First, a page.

This piece was first published in the ODAC Newsletter, 14 December 2012.
The announcement on Thursday that the government is lifting its moratorium on fracking held all the surprise of turkey on the Christmas menu. The decision, which allows the resumption of test drilling by Cuadrilla in Lancashire and opens the way to fracking across the UK, was inevitable following the government’s gas generation U-turn last week.
For some the fracking go-ahead couldn’t come soon enough. London Mayor Boris Johnson wrote an enthusiastic rant in his Telegraph column telling the story of the “miracle” that is shale gas. His grasp on the numbers might politely be described as ‘rough’, and has been forensically exposed by Damian Kahya at Greenpeace. But Johnson has the knack of getting away with such bombast, and his column will be read and retweeted many times more than the rebuttal.
The myth promoted by Johnson and other ‘frack-heads’ – as Observer columnist Andrew Rawnsley calls them – is that shale production will slash the price of gas in the UK But this is hokum. Energy minister John Hayes gave a disingenuous interview to Radio 4’s World at One, in which he refused to make an actual price forecast but alluded to the US experience, where prices have slumped to below the cost of production – implying that Britain would enjoy the same. But there is no comparison. Not even the most fevered frack-head thinks Britain will become self-sufficient in gas, which means the price will continue to be set by the need to attract imports from Norway, Qatar and beyond, and by European demand for UK gas – to which we are umbilically connected (or exposed) by pipeline.
All the serious work in this area supports this view. A study from the Oxford Institute of Energy Studies has found “unconventional gas will not be a price setter at a European level”.(1) Research by VTB Capital concludes that European shale gas looks geologically and commercially “challenged” compared to the US, and that “Shale gas will not be transformative in Europe”.(2) A report by the Energy Contract Company says “shale will not be a ‘cheap’ source of gas and there is unlikely to be a repeat of the US experience”.(3) And a study by energy consultants Poyry suggests that if UK shale production were to reach 20% of Britain’s supply by 2030, prices would be just 2-4% lower than if there were no shale production.(4)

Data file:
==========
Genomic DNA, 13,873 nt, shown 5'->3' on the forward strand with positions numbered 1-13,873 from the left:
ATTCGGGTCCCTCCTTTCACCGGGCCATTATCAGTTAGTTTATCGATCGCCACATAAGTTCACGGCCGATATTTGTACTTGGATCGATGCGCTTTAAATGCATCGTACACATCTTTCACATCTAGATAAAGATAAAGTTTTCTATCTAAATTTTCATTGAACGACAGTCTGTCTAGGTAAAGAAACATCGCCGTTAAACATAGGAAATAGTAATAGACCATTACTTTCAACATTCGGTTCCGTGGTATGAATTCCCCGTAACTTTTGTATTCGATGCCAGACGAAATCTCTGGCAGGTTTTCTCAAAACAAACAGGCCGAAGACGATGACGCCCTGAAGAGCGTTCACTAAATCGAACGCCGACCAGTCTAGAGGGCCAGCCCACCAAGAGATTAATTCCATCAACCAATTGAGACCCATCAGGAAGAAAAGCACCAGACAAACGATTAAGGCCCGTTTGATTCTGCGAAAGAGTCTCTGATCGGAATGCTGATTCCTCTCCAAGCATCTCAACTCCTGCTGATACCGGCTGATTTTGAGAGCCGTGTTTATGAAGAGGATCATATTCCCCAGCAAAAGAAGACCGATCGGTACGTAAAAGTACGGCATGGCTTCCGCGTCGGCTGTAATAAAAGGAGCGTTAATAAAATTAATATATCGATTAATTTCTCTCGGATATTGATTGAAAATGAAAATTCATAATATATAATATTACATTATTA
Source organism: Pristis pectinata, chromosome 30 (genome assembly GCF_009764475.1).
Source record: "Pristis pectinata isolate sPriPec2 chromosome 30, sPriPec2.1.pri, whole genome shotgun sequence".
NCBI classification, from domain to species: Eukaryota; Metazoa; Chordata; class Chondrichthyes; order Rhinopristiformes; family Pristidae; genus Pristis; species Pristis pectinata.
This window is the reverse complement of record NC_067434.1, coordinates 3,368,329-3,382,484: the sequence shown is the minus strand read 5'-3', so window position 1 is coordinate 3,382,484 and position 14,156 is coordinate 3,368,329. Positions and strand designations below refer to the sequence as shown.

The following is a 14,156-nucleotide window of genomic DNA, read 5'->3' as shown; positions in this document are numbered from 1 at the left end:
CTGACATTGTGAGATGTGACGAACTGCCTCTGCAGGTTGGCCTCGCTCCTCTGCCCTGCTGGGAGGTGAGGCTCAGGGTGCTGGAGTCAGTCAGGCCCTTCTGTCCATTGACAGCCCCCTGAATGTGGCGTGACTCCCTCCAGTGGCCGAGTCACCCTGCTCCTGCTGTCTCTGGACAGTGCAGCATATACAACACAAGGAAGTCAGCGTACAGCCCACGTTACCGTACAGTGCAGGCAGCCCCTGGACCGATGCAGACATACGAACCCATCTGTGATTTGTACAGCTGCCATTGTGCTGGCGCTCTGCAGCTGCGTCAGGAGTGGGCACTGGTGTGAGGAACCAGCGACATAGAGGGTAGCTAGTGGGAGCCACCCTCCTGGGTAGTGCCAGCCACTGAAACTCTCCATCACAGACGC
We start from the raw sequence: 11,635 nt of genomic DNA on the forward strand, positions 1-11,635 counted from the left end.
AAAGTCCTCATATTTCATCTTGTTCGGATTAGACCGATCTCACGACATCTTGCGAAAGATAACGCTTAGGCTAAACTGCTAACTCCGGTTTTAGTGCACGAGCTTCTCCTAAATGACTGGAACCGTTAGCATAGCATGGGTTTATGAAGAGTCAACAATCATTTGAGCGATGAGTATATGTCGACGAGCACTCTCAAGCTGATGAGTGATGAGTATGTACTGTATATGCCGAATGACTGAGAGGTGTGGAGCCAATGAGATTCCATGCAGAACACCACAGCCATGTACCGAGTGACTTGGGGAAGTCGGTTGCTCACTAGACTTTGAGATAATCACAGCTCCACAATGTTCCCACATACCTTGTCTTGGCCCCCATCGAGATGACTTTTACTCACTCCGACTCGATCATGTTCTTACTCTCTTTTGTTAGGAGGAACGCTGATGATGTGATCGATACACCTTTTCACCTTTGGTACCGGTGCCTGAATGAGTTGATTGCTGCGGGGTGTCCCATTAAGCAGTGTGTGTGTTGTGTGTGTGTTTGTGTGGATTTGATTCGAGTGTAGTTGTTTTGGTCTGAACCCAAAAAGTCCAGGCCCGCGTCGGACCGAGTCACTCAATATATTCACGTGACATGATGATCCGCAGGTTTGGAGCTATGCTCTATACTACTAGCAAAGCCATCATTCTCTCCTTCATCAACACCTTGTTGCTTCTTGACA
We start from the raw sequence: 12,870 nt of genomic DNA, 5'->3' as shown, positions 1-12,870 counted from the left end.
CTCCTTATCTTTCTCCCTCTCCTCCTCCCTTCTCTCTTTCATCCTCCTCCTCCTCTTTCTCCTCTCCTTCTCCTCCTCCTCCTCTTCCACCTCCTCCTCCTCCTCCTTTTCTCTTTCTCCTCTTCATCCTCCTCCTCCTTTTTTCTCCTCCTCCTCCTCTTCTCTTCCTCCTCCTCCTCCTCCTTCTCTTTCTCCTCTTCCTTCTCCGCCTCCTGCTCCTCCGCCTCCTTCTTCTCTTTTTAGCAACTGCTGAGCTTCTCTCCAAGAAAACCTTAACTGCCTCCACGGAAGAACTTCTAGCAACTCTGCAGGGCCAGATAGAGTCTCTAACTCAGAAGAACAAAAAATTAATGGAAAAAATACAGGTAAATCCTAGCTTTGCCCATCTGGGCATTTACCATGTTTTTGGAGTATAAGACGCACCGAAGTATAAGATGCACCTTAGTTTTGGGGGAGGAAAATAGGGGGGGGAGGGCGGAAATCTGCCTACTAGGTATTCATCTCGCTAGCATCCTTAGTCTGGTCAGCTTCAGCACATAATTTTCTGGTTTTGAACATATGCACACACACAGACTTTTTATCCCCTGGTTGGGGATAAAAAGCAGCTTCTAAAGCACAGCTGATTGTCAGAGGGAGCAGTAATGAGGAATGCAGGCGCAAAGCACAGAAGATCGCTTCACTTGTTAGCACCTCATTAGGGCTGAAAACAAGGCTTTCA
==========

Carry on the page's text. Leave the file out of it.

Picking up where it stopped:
Gas prices are still expected to rise in absolute terms, however, in spite of any fracking that might occur. In the International Energy Agency’s ‘Golden Age of Gas’ scenario, which assumes the most favourable conditions for unconventional gas production, European prices rise from $7.4 per million British thermal units in 2009 to $10.9/MBtu in 2035.(5) The latest carbon budget report from the Committee on Climate Change, released on the same day as the fracking announcement, concludes “the average annual household bill in a gas-based system could be as much as £600 higher in 2050 than in a low-carbon system if gas and carbon prices turn out to be high”.(6)
Johnson claims “The shale gas discovery is hateful to the Libs and the Greens, because it destroys their narrative about the ever rising cost of hydrocarbons”, but truth is just the opposite. Frack-heads like Boris and former chancellor Nigel Lawson are punting the big lie on gas prices because they are viscerally opposed to action on climate, peak and renewable energy. Shame on them.
Still the last laugh may be on the Conservative converts to fracking. As one Liberal official told the FT:“Most of the shale gas is under Tory constituencies, so we’ll see how much they like it when the drilling starts” . What a delicious irony: for once, the Nimbies may end up on the side of saving the planet.
(1) Can Unconventional Gas be a Game Changer in European Gas Markets?, Florence Gény, OIES, December 2010, http://www.oxfordenergy.org/2010/12/can-unconventional-gas-be-a-game-changer-in-european-gas-markets/
(2) Shale Gas in Europe – A Slow Burn, VTB Capital, 24 May 2011
(3) UK will miss US-style shale gas transformation, Financial Times, 25 September 2012, http://www.ft.com/cms/s/0/287378ee-0708-11e2-92ef-00144feabdc0.html#axzz2Ev7NYnqN
(4) How will Lancashire shale gas production impact the GB energy market, Poyry, November 2012, http://www.poyry.com/sites/default/files/imce/files/shale_gas_point_of_view_small.pdf
(5) Are we entering a golden age of gas?, IEA, 2011, http://www.worldenergyoutlook.org/goldenageofgas/
(6) Energy prices and bills – impacts of meeting carbon budgets, Climate Change Committee, December 2012, http://hmccc.s3.amazonaws.com/ENERGYbill12/1672_CCC_Energy-Bills_bookmarked.pdf